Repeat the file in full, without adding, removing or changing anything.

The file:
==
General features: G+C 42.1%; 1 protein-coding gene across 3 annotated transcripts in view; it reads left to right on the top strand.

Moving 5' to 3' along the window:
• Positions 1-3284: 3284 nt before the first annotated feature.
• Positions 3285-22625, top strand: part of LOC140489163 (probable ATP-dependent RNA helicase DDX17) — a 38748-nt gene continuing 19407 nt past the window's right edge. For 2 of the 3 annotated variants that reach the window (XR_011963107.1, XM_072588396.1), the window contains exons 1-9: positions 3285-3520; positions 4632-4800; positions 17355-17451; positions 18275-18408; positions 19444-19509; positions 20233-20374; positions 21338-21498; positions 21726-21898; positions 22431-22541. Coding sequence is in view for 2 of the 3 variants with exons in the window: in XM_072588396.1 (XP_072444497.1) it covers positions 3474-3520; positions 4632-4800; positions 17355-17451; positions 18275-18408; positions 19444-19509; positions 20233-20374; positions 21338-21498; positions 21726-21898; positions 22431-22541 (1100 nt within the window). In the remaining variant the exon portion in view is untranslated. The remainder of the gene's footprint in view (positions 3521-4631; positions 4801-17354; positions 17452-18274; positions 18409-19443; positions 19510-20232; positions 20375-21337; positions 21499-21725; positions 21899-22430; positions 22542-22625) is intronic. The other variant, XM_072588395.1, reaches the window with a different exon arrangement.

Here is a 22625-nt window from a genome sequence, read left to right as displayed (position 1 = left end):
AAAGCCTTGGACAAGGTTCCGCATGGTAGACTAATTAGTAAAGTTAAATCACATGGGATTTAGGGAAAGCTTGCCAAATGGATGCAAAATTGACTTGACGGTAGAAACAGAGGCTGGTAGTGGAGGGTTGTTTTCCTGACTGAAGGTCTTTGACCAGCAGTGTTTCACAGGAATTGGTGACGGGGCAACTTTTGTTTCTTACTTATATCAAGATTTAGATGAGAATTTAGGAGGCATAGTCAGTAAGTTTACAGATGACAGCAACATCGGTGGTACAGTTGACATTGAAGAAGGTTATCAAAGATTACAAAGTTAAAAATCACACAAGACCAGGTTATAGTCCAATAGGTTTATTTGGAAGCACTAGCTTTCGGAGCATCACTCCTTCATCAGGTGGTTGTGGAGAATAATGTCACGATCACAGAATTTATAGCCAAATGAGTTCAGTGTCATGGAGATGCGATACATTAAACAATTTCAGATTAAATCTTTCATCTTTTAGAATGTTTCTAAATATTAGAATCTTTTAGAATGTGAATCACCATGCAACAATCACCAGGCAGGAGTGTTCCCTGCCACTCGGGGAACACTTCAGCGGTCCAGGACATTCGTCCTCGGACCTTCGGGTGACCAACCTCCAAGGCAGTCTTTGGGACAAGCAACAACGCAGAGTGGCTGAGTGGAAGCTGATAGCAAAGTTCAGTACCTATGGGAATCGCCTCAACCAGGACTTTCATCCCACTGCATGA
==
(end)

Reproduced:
General features: G+C 42.1%; 1 protein-coding gene across 3 annotated transcripts in view; it reads left to right on the top strand.

Moving 5' to 3' along the window:
• Positions 1-3284: 3284 nt before the first annotated feature.
• Positions 3285-22625, top strand: part of LOC140489163 (probable ATP-dependent RNA helicase DDX17) — a 38748-nt gene continuing 19407 nt past the window's right edge. For 2 of the 3 annotated variants that reach the window (XR_011963107.1, XM_072588396.1), the window contains exons 1-9: positions 3285-3520; positions 4632-4800; positions 17355-17451; positions 18275-18408; positions 19444-19509; positions 20233-20374; positions 21338-21498; positions 21726-21898; positions 22431-22541. Coding sequence is in view for 2 of the 3 variants with exons in the window: in XM_072588396.1 (XP_072444497.1) it covers positions 3474-3520; positions 4632-4800; positions 17355-17451; positions 18275-18408; positions 19444-19509; positions 20233-20374; positions 21338-21498; positions 21726-21898; positions 22431-22541 (1100 nt within the window). In the remaining variant the exon portion in view is untranslated. The remainder of the gene's footprint in view (positions 3521-4631; positions 4801-17354; positions 17452-18274; positions 18409-19443; positions 19510-20232; positions 20375-21337; positions 21499-21725; positions 21899-22430; positions 22542-22625) is intronic. The other variant, XM_072588395.1, reaches the window with a different exon arrangement.

Here is a 22625-nt window from a genome sequence, read left to right as displayed (position 1 = left end):
AAAGCCTTGGACAAGGTTCCGCATGGTAGACTAATTAGTAAAGTTAAATCACATGGGATTTAGGGAAAGCTTGCCAAATGGATGCAAAATTGACTTGACGGTAGAAACAGAGGCTGGTAGTGGAGGGTTGTTTTCCTGACTGAAGGTCTTTGACCAGCAGTGTTTCACAGGAATTGGTGACGGGGCAACTTTTGTTTCTTACTTATATCAAGATTTAGATGAGAATTTAGGAGGCATAGTCAGTAAGTTTACAGATGACAGCAACATCGGTGGTACAGTTGACATTGAAGAAGGTTATCAAAGATTACAAAGTTAAAAATCACACAAGACCAGGTTATAGTCCAATAGGTTTATTTGGAAGCACTAGCTTTCGGAGCATCACTCCTTCATCAGGTGGTTGTGGAGAATAATGTCACGATCACAGAATTTATAGCCAAATGAGTTCAGTGTCATGGAGATGCGATACATTAAACAATTTCAGATTAAATCTTTCATCTTTTAGAATGTTTCTAAATATTAGAATCTTTTAGAATGTGAATCACCATGCAACAATCACCAGGCAGGAGTGTTCCCTGCCACTCGGGGAACACTTCAGCGGTCCAGGACATTCGTCCTCGGACCTTCGGGTGACCAACCTCCAAGGCAGTCTTTGGGACAAGCAACAACGCAGAGTGGCTGAGTGGAAGCTGATAGCAAAGTTCAGTACCTATGGGAATCGCCTCAACCAGGACTTTCATCCCACTGCATGA